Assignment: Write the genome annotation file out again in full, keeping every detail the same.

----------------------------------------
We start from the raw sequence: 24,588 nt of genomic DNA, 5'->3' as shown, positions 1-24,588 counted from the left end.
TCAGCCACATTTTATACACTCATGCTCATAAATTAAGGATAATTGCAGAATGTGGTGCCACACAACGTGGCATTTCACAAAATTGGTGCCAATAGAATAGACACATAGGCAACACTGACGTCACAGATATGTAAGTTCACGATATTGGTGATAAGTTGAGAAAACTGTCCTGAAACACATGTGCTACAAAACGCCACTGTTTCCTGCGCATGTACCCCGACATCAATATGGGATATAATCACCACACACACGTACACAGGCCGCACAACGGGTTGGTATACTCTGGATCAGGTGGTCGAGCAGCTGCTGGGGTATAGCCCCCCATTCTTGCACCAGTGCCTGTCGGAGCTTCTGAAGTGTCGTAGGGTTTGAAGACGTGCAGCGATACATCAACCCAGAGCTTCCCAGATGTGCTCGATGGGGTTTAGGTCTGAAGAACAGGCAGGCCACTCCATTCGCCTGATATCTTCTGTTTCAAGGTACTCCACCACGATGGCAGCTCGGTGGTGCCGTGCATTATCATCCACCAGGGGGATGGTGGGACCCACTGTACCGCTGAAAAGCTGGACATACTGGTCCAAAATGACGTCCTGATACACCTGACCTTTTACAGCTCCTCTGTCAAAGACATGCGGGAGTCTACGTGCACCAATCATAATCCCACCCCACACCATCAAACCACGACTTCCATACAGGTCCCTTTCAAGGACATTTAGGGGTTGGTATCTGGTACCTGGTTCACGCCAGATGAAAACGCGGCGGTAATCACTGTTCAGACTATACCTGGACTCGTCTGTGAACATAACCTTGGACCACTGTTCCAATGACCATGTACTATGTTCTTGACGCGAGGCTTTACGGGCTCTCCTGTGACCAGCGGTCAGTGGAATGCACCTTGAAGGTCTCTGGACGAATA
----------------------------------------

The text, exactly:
We start from the raw sequence: 24,588 nt of genomic DNA, 5'->3' as shown, positions 1-24,588 counted from the left end.
TCAGCCACATTTTATACACTCATGCTCATAAATTAAGGATAATTGCAGAATGTGGTGCCACACAACGTGGCATTTCACAAAATTGGTGCCAATAGAATAGACACATAGGCAACACTGACGTCACAGATATGTAAGTTCACGATATTGGTGATAAGTTGAGAAAACTGTCCTGAAACACATGTGCTACAAAACGCCACTGTTTCCTGCGCATGTACCCCGACATCAATATGGGATATAATCACCACACACACGTACACAGGCCGCACAACGGGTTGGTATACTCTGGATCAGGTGGTCGAGCAGCTGCTGGGGTATAGCCCCCCATTCTTGCACCAGTGCCTGTCGGAGCTTCTGAAGTGTCGTAGGGTTTGAAGACGTGCAGCGATACATCAACCCAGAGCTTCCCAGATGTGCTCGATGGGGTTTAGGTCTGAAGAACAGGCAGGCCACTCCATTCGCCTGATATCTTCTGTTTCAAGGTACTCCACCACGATGGCAGCTCGGTGGTGCCGTGCATTATCATCCACCAGGGGGATGGTGGGACCCACTGTACCGCTGAAAAGCTGGACATACTGGTCCAAAATGACGTCCTGATACACCTGACCTTTTACAGCTCCTCTGTCAAAGACATGCGGGAGTCTACGTGCACCAATCATAATCCCACCCCACACCATCAAACCACGACTTCCATACAGGTCCCTTTCAAGGACATTTAGGGGTTGGTATCTGGTACCTGGTTCACGCCAGATGAAAACGCGGCGGTAATCACTGTTCAGACTATACCTGGACTCGTCTGTGAACATAACCTTGGACCACTGTTCCAATGACCATGTACTATGTTCTTGACGCGAGGCTTTACGGGCTCTCCTGTGACCAGCGGTCAGTGGAATGCACCTTGAAGGTCTCTGGACGAATA